One of the reasons we went to the Art Institute during our visit to Chicago was to see the new Degas exhibit, which, was clustered with various paintings of the other Impressionists. We will deal with this section of the museum in some detail. Impressionism of course was a study of the effects of light on the appearance of external objects— water, pastoral scenes, people etc. To some extent it reflected the reader-response notion that the viewer contributes to the… Read more

Major museums like the Art Institute in Chicago always have special exhibits, and one that was on display when we visited with Yuliya in August was an exhibit of portraits and drawings of James McNeill Whistler (1834-1903), the American artist and raconteur, who spent a good deal of time in London. In fact he was based in England, even though he was born in Lowell Massachusetts. A child of privilege, his family moved first to Stonington Conn. for a couple… Read more

The fifth novel in the Felse mystery series features Dominic alone, without any assistance from his father George. It also features something quite different from the first four novels in the series— a mystery set in Slovakia! Writers of course, if they are wise, are supposed to write what they know, and if you haven’t done your homework, you might be forgiven for thinking Ellis Peters had violated this rule in this novel. But she didn’t. In 1947 Peters, whose… Read more

I was in NY this past weekend to film for six CNN shows, the second season of Finding Jesus, and in the evenings I had free time. The weather was fabulous, and I was staying in Manhattan at the Hotel Chandler, so I could walk everywhere, including on Saturday night to Madison Square Garden, to see NY’s native son, Billy Joel, a lad from Oyster Bay Long Island. I’ve always loved his music, right from the beginning in 1970-71. Piano… Read more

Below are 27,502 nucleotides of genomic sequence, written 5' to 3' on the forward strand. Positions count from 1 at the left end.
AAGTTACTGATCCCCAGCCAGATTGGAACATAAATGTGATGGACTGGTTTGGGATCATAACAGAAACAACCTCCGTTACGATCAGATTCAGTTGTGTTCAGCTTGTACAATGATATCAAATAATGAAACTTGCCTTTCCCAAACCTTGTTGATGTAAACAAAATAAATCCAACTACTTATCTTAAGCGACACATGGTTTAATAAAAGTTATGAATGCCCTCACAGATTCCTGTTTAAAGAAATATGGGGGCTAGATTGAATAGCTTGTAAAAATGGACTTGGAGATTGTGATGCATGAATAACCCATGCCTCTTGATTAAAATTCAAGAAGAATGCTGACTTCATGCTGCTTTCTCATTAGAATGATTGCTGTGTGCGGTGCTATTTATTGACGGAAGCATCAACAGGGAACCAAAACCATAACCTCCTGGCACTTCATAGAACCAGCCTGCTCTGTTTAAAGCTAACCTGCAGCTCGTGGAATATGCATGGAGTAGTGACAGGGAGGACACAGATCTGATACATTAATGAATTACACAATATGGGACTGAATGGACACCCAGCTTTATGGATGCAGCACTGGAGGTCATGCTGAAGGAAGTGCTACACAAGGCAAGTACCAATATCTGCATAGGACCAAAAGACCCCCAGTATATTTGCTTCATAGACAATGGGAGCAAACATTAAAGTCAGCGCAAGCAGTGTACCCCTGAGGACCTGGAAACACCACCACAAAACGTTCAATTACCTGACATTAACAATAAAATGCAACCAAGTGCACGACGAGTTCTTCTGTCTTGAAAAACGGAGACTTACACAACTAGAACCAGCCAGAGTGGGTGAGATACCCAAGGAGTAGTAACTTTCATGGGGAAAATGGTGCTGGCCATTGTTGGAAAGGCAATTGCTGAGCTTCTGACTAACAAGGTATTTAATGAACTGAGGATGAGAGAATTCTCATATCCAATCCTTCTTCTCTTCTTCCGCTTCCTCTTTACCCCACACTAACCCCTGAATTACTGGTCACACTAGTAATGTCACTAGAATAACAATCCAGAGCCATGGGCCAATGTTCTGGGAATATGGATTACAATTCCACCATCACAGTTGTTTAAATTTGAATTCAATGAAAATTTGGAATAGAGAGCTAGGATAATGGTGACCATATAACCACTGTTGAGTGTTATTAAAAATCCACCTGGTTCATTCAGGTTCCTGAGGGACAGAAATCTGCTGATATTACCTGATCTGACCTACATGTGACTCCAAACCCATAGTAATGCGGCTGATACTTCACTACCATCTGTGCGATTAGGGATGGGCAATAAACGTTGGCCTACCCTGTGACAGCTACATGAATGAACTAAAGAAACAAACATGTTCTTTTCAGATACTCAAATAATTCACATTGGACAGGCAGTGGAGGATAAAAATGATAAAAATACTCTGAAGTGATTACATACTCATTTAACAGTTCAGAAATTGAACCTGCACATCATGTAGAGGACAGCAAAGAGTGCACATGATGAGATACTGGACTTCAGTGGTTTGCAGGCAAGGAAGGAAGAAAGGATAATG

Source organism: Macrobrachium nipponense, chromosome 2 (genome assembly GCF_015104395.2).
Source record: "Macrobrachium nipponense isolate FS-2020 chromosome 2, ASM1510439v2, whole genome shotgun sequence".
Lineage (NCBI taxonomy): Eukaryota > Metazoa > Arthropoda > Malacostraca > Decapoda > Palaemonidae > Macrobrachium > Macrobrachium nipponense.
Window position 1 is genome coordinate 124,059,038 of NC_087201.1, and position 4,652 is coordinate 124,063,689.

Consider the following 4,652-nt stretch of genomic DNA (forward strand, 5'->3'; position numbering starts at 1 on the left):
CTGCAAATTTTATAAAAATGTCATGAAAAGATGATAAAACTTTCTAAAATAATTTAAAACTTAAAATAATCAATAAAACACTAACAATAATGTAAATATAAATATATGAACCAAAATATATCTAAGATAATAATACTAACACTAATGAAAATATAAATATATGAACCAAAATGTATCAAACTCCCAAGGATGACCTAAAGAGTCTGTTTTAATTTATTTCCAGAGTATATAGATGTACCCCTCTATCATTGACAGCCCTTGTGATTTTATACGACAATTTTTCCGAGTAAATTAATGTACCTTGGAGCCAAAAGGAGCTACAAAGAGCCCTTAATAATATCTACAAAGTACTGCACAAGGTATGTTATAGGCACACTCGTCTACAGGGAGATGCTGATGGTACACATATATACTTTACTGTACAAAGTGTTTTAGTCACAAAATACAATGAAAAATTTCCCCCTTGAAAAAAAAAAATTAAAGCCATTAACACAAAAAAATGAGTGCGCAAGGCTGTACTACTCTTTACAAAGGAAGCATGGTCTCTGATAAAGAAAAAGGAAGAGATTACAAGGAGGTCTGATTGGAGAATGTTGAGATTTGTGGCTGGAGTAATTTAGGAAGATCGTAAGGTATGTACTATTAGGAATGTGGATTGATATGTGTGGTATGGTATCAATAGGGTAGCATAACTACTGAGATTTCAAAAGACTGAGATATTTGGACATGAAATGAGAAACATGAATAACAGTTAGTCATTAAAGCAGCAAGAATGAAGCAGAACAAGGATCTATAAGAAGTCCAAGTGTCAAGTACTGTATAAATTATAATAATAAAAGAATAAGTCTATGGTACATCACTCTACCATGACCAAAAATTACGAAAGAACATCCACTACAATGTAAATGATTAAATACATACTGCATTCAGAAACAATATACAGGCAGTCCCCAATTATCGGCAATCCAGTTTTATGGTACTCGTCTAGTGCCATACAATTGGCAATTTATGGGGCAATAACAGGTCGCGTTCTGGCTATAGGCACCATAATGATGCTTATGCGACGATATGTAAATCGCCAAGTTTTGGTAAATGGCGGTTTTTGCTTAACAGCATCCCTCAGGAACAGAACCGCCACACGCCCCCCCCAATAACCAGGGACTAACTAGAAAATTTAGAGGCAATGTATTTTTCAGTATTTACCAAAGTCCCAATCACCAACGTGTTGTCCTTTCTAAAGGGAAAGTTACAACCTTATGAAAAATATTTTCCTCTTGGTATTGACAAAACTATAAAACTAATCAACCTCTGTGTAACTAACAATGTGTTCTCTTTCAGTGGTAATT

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No matter how much time one spends at Pompeii or Herculaneum or the slope houses in Ephesus, one is always impressed with the artistic skill of those who decorated the walls and halls of ancient Roman villas, for example look at the stucco reliefs from one such house above. The artists tended to go for safe mythological motifs, notice the griffin in one of the reliefs above, which assumed everyone knew these stories from Greek mythology and Homer. It is… Read more

(this is the famous portrait by Hans Holbein of the great humanist scholar) Desiderius Erasmus (1466-1536) of Rotterdam was anything but irascible. He was mild-mannered, loyal to his Catholic Church to the end of his life, and kept his distance from the likes of Luther. He remains important to us today especially because of his Greek NT (1515 first ed. 1522 2nd ed.), which became the main basis other than earlier English translations such as Tyndale’s for the King James… Read more

You know you’re getting old when the bands you go to see have members in it which are all older than me (a spritely 63). Some have joked that the Happy Together Tour could be called the AARP Tour, as it consists in bands that were formed between about 1965 and 1968, and no later. I’m talking about the Buckinghams, the Cowsills, the Grassroots, the Association, Mark Lindsey of Paul Revere and the Raiders, and the Turtles. All of those… Read more

Have you noticed there is a difference between honesty and truth? A person can be as honest as the day is long, saying exactly what he believes to be true, and yet not tell the truth. Our culture has been suffering from truth decay for a long time, and a good deal of the talk about honesty and transparency has replaced a concern for truth in many quarters. Let me explain what I mean. There are devout Christians who honestly… Read more

When Ellis Peters gets on a roll, she gets on a roll. Fresh off of the third novel in the Inspector Felse series (‘The Flight of the Witch’, see previous review) she decided that a pirate adventure in beautiful Cornwall, during the late summer holiday season was a perfect setting for a murder tale. And she was right. First published in 1965, (and with a different title in the U.S., namely the boring ‘Who Lies Here?’) the author was still… Read more

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